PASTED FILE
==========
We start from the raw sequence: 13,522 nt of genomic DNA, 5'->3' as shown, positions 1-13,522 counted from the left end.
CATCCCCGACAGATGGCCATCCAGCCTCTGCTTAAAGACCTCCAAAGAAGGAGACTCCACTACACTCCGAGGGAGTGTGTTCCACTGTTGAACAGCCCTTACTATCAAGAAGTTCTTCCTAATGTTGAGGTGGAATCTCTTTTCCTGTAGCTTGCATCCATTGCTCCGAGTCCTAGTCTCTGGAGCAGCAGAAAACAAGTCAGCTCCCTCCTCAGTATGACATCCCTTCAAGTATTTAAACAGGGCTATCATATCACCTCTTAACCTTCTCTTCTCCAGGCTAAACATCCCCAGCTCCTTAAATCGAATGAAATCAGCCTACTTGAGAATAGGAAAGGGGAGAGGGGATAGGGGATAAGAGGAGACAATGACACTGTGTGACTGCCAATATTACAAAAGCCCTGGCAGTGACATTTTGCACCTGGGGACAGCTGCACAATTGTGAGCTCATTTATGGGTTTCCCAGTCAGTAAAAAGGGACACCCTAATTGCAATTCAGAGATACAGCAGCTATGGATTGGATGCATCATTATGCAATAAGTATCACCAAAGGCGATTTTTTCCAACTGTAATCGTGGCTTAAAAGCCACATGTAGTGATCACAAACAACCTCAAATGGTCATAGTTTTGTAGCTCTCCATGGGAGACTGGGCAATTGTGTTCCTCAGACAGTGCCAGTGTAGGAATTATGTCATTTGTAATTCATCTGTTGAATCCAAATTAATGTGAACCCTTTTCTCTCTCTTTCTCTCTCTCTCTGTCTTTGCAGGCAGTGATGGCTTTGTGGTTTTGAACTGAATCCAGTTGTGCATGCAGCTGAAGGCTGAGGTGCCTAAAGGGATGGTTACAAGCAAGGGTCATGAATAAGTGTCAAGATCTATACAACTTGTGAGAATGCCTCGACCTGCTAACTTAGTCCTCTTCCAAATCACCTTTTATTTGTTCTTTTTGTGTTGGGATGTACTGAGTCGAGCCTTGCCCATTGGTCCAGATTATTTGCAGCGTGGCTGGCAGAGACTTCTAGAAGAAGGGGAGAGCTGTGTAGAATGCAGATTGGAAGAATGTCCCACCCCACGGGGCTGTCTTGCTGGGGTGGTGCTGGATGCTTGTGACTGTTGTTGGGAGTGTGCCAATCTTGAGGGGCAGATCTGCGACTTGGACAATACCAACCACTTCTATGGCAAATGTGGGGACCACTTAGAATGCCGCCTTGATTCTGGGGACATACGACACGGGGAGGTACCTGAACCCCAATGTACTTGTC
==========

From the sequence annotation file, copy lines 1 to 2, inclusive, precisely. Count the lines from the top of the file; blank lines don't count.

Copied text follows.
We start from the raw sequence: 13,522 nt of genomic DNA, 5'->3' as shown, positions 1-13,522 counted from the left end.
CATCCCCGACAGATGGCCATCCAGCCTCTGCTTAAAGACCTCCAAAGAAGGAGACTCCACTACACTCCGAGGGAGTGTGTTCCACTGTTGAACAGCCCTTACTATCAAGAAGTTCTTCCTAATGTTGAGGTGGAATCTCTTTTCCTGTAGCTTGCATCCATTGCTCCGAGTCCTAGTCTCTGGAGCAGCAGAAAACAAGTCAGCTCCCTCCTCAGTATGACATCCCTTCAAGTATTTAAACAGGGCTATCATATCACCTCTTAACCTTCTCTTCTCCAGGCTAAACATCCCCAGCTCCTTAAATCGAATGAAATCAGCCTACTTGAGAATAGGAAAGGGGAGAGGGGATAGGGGATAAGAGGAGACAATGACACTGTGTGACTGCCAATATTACAAAAGCCCTGGCAGTGACATTTTGCACCTGGGGACAGCTGCACAATTGTGAGCTCATTTATGGGTTTCCCAGTCAGTAAAAAGGGACACCCTAATTGCAATTCAGAGATACAGCAGCTATGGATTGGATGCATCATTATGCAATAAGTATCACCAAAGGCGATTTTTTCCAACTGTAATCGTGGCTTAAAAGCCACATGTAGTGATCACAAACAACCTCAAATGGTCATAGTTTTGTAGCTCTCCATGGGAGACTGGGCAATTGTGTTCCTCAGACAGTGCCAGTGTAGGAATTATGTCATTTGTAATTCATCTGTTGAATCCAAATTAATGTGAACCCTTTTCTCTCTCTTTCTCTCTCTCTCTGTCTTTGCAGGCAGTGATGGCTTTGTGGTTTTGAACTGAATCCAGTTGTGCATGCAGCTGAAGGCTGAGGTGCCTAAAGGGATGGTTACAAGCAAGGGTCATGAATAAGTGTCAAGATCTATACAACTTGTGAGAATGCCTCGACCTGCTAACTTAGTCCTCTTCCAAATCACCTTTTATTTGTTCTTTTTGTGTTGGGATGTACTGAGTCGAGCCTTGCCCATTGGTCCAGATTATTTGCAGCGTGGCTGGCAGAGACTTCTAGAAGAAGGGGAGAGCTGTGTAGAATGCAGATTGGAAGAATGTCCCACCCCACGGGGCTGTCTTGCTGGGGTGGTGCTGGATGCTTGTGACTGTTGTTGGGAGTGTGCCAATCTTGAGGGGCAGATCTGCGACTTGGACAATACCAACCACTTCTATGGCAAATGTGGGGACCACTTAGAATGCCGCCTTGATTCTGGGGACATACGACACGGGGAGGTACCTGAACCCCAATGTACTTGTC